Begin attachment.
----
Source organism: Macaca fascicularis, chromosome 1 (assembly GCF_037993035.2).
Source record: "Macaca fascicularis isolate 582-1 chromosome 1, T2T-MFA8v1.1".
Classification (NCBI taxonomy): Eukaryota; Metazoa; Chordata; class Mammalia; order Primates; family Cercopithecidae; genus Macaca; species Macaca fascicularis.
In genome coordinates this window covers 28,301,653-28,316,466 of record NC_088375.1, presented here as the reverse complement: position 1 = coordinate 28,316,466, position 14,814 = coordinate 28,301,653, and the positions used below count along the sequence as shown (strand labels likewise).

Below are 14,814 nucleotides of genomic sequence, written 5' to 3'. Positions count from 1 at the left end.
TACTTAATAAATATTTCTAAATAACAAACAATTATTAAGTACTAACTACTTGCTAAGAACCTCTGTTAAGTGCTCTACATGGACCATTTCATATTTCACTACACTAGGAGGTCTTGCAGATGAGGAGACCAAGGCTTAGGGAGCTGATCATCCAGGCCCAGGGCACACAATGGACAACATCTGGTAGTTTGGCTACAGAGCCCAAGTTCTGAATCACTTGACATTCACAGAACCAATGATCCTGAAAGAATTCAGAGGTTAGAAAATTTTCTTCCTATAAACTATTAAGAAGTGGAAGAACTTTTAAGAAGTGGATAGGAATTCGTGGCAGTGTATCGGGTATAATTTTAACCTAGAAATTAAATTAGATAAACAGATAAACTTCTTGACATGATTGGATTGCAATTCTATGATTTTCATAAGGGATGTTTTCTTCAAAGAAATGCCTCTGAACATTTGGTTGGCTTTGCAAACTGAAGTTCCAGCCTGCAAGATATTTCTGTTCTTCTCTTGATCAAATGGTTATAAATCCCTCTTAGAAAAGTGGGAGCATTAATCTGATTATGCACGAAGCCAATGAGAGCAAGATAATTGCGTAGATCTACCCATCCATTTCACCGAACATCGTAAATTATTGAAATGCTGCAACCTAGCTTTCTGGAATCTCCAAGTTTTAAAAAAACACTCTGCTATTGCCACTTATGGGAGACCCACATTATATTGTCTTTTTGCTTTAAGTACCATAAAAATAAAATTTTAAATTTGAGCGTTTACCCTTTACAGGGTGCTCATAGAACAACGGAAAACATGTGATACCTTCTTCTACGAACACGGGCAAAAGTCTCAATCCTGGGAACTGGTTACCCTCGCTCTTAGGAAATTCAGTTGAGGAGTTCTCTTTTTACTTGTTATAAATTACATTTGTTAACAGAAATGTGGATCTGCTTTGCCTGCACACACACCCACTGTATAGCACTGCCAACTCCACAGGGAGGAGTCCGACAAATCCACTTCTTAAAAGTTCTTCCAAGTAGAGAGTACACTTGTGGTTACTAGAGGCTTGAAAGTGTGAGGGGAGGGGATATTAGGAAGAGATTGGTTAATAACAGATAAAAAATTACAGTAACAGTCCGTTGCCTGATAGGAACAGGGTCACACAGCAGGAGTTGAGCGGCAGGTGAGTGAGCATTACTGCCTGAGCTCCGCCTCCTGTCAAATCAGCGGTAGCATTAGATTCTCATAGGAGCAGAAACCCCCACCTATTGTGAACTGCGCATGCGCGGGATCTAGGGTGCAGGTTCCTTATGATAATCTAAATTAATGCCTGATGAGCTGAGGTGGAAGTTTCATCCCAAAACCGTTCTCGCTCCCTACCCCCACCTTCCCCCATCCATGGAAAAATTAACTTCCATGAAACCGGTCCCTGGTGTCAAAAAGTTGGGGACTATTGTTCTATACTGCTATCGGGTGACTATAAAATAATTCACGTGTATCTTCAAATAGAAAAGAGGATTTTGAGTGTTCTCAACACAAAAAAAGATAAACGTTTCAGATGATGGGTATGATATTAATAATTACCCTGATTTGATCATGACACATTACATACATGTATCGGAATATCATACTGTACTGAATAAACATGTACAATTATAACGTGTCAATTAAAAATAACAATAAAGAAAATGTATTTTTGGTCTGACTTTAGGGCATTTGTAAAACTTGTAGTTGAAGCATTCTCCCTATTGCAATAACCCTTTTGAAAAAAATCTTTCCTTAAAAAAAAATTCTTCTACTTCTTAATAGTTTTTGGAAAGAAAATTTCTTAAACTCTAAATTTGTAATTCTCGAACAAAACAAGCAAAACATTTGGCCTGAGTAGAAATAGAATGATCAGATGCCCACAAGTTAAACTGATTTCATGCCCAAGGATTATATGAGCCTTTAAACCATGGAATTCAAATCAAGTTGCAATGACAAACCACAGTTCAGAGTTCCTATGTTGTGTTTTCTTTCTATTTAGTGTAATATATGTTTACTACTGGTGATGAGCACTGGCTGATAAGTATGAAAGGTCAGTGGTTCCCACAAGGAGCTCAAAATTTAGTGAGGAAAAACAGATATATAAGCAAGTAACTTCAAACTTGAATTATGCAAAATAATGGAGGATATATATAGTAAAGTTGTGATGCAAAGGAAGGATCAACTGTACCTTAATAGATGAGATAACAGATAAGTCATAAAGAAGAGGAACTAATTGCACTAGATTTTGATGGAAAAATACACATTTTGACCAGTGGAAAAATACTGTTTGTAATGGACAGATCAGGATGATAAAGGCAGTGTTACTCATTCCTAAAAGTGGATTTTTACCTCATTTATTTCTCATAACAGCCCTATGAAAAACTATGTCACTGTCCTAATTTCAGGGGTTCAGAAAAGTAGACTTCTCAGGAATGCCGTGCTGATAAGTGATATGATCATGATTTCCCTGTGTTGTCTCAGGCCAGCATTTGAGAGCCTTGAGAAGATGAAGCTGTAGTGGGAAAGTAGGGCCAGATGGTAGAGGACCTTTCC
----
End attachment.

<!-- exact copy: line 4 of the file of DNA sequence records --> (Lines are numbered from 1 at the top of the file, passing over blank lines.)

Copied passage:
In genome coordinates this window covers 28,301,653-28,316,466 of record NC_088375.1, presented here as the reverse complement: position 1 = coordinate 28,316,466, position 14,814 = coordinate 28,301,653, and the positions used below count along the sequence as shown (strand labels likewise).